Lindsay Sproul

Why the Zebra?                                                                                        


My friend calls to tell me that tigers are real. When she says it, it sounds impossible. How are they real? 

“They are,” she says. 

Pangolins, star-billed moles, opossums, glass frogs, goblin sharks. These are all real. 

I stare at the IV in my arm and the skin that has turned purple around it and think about pangolins. My purple skin is real. I am full of cells. I failed Human Biology in college because I thought cells were scary. 

Yeti crabs. Okapis. Seahorses. 

“Death birds,” she says. 

“Real,” I say. 

My hospital gown is sweaty and the pattern is too optimistic. 

“How are your hemo goblins?” she asks.

“I have too many goblins,” I say.

“Dude, can I have some?” she asks. “I need more goblins. I don’t have enough.”

My plate-less count is flagged. My basil Phils are off the charts, maybe having a kegger. My immature granules percent is low, like on those standardized tests you would get back in primary school where you were a red dot way below the line that said: You should at least be here. Grow up, granules, I think, but I say, “African painted dogs.” 

“Actually real,” she says. She knows I don’t want to talk about the goblins anymore. 

The soundtrack to my dreams is beeping. When they wake me up to check on my goblins, I ask them how to bridge my onion gap, how to make it higher, but low onion gaps cause confusion and there are so many drugs dripping into my purple skin that the nurse says, Ask the doctor. When I ask the doctor, he says, Ask the other doctor. The other doctor says, Ask the specialist.

The problem is, the specialist is not real. 

My friend doesn’t ask me if I’m okay. She doesn’t ask me questions about what’s wrong with me, why my values are below or above the standard range. My values are mostly low. In one of my cells, the nucleus targets the normal proteins. The other cells follow. They go into the wrong battle. They are like that one colleague I have who’s always angry at the other for using the wrong terminology even though she has good intentions. They attack her on Twitter. It gets retweeted seventeen thousand times. She has to quit and move away, even though her impact was far more positive than negative.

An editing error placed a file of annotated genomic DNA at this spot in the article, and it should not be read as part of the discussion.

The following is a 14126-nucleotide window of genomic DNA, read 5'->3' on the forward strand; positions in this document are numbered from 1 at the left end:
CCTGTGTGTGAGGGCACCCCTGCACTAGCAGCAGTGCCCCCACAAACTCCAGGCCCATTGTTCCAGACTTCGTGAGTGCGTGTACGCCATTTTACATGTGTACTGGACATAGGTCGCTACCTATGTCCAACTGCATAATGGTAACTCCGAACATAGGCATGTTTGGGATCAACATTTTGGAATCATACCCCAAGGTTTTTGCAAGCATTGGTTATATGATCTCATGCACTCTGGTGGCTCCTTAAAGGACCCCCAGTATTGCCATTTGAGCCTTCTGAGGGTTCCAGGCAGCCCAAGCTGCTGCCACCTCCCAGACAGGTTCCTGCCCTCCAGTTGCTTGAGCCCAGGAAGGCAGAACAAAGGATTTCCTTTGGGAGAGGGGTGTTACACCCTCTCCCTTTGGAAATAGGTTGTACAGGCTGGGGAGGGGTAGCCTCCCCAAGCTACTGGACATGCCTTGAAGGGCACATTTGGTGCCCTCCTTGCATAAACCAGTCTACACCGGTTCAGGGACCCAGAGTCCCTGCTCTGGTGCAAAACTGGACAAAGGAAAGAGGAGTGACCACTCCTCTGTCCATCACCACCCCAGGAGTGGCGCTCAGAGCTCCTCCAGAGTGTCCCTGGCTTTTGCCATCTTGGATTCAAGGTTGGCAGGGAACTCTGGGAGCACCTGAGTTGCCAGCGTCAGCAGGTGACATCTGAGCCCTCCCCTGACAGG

Had I studied science instead of language, I may have more concrete stories, but instead mine are as nonsensical as our understanding of Mercury: Neutral Phils and Mono Sites are Absolute. As in, if you make out with enough other kids at a middle school church dance, you will without question get mono. As in, people named Phil don’t have strong opinions. They sell life insurance and watch too much television. All of the Phils, unanimously. 

But maybe not, in terms of concrete stories. After all, stories are stories so they are not concrete. The surface of Venus has pressure so intense that it can crush a submarine. And yet, those who study space keep flinging things at it. My carbon dioxide is above standard range. Flagged. The doctors fling submarines at it. I am like Venus. We are like Venus. They think they understand Venus more than Mercury, but I don’t believe anything they say anymore. 

“White rhinos,” my friend says. “They’re real.” 

This, I mostly believe, even though it’s a struggle because how can they be shaped like that and still run thirty-one miles per hour?

“They can,” she says.

“I know,” I say, and the fight inside my brain against my cells starts to come back. This time, I’ll eventually go home, I think. Like my arm, my house is purple. But, is my house real? I can’t remember. 

My friend hears the beeping and knows where I am because she’s been inside the beeping, too. Because she is also a zebra, and somehow, miraculously, zebras are also real. 



Author’s Context Note: The Ehlers-Danlos Society gave us the zebra as our mascot, because “sometimes when you hear hoofbeats, it really is a zebra.” Click here for more information. 


Lindsay Sproul is a queer writer and zebra (meaning she has Ehlers Danlos Syndrome). Her first book, We Were Promised Spotlights, was published by Putnam/Penguin in 2020 and her short stories and essays have appeared in The Massachusetts Review, Witness, Glimmer Train, Epoch and elsewhere. She has received fellowships from Columbia University, VCCA, Gullkistan Iceland and MacDowell, and she currently serves as the Editor-in-Chief of the New Orleans Review.